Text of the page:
What is also surprising to a modern reader is the style. To readers accustomed to a prosodic palette of Orwellian plainness and the crispness of Evelyn Waugh, Paton’s elevation of style is reminiscent of the fiction of the nineteenth century and seems somehow marooned, out of time. Yet it achieves this heightened registration without pomposity; the elevation of the sentiment is always brought low by the brute tragedy of the matter at hand. And this height is achieved by means which are fast becoming inaccessible to modern readers, in that Paton draws freely not only on explicit Biblical images, but also on the rhythm of Biblical prose. In this, the narrator takes on the voice of the preacher, although this kind of preaching is in eclipse in the modern churches.

The plot centres on Kumalo, a black Anglican priest from the country who comes to Johannesburg in search of his son who (it transpires) has been involved in a botched burglary that resulted in the shooting dead of a white man. The dead man, Arthur Jarvis, was himself a vigorous supporter of change in the lot of the black majority, and an active and young Anglican layman. Kumalo is at the Mission House in Johannesburg when the news breaks, at which point it is not known that it is his son who is the culprit, only that Jarvis grew up in the same part of the country as Kumalo.

The reader is told very little of Father Vincent, ‘the rosy-cheeked priest’ of the Mission House who was also there, save for that he is from England. The two had been talking of their respective homes in the countryside: the white man of ‘the hedges and the fields, and Westminster Abbey, and the great cathedrals up and down the land.’ (p.65) After it becomes clear that Kumalo’s son is under arrest, Father Vincent promises whatever aid he can give. It is Father Vincent who marries Absalom Kumalo and the girl who carries his child in the chapel of his prison as he awaits execution, in order to secure the future of the girl and her child, the senior Kumalo’s grandchild. The words of the service are those of the Book of Common Prayer. In the hands of another novelist the scene might be desperate, even horrific; but in Paton’s handling it emerges as dignified, as the couple promise to be faithful for better, for worse, til death should part them.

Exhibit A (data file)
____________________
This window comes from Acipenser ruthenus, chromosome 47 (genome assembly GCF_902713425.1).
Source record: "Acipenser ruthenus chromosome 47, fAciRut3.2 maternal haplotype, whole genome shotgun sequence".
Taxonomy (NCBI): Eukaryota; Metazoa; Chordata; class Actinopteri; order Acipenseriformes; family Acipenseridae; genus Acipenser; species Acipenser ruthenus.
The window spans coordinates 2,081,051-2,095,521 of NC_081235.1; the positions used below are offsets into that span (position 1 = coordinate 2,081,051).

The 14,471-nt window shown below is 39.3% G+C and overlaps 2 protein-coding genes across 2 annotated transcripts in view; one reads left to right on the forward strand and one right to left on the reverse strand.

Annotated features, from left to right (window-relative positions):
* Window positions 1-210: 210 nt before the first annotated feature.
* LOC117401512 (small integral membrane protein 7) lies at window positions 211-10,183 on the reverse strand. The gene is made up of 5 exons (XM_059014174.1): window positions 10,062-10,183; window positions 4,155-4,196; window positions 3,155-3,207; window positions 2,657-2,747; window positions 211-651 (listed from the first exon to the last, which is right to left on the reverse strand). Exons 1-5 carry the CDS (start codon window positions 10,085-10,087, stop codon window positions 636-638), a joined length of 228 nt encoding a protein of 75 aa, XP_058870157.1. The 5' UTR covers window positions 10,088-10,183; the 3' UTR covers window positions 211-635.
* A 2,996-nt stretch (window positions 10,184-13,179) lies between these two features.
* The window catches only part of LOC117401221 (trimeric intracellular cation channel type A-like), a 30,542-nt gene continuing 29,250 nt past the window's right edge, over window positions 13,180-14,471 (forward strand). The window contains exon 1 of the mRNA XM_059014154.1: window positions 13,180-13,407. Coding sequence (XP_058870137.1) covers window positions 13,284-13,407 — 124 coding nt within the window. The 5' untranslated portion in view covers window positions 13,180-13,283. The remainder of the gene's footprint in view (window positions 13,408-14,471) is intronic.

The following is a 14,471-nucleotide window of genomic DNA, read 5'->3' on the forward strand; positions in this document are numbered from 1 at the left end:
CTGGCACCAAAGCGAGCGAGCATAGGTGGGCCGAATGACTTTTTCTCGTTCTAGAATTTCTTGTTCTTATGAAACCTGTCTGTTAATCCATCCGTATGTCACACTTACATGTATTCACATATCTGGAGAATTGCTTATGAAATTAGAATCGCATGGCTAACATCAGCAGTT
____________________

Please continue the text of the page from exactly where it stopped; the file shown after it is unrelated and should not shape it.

It is also significant that it is the white priest, an Englishman, who is able to uphold Kumalo, the priest who is also the loser of a son, in a scene of great pastoral sensitivity between two men of the same calling, of which there can surely be very few in modern fiction (Book 1, chapter 15). Despite himself, Vincent manages to resist the temptation to offer facile words in the face of Kumalo’s desolation. Instead, he allows Kumalo to voice his bewilderment at his situation, in which God seems to have turned from him. He then leads Kumalo out of his focus on self to the need to see repentance on the part of his son. Finally he is able to send Kumalo away to prayer, again not for himself, or for some explanation as to why, or for his son alone, but for everyone else touched by the tragedy: for the bereaved family, for the girl soon to be left a single mother and for her child, for Vincent and his colleagues ‘who try to rebuild in a place of destruction, and ‘for all white people, those who do justice, and those who would do justice if they were not afraid.’ It is part of the priestly calling to remember, and to model to others, that ‘it is Christ in us, crying that men may be succoured and forgiven, even when He Himself is forsaken.’

What’s in a (top-level domain) name?

I think there would be general agreement amongst web archivists that the country code top-level domain alone is not the whole of a national web. Implementations of legal deposit for the web tend to rely at least in part on the ccTLD (.uk, or .fr) as the means of defining their scope, even if supplemented by other means of selection.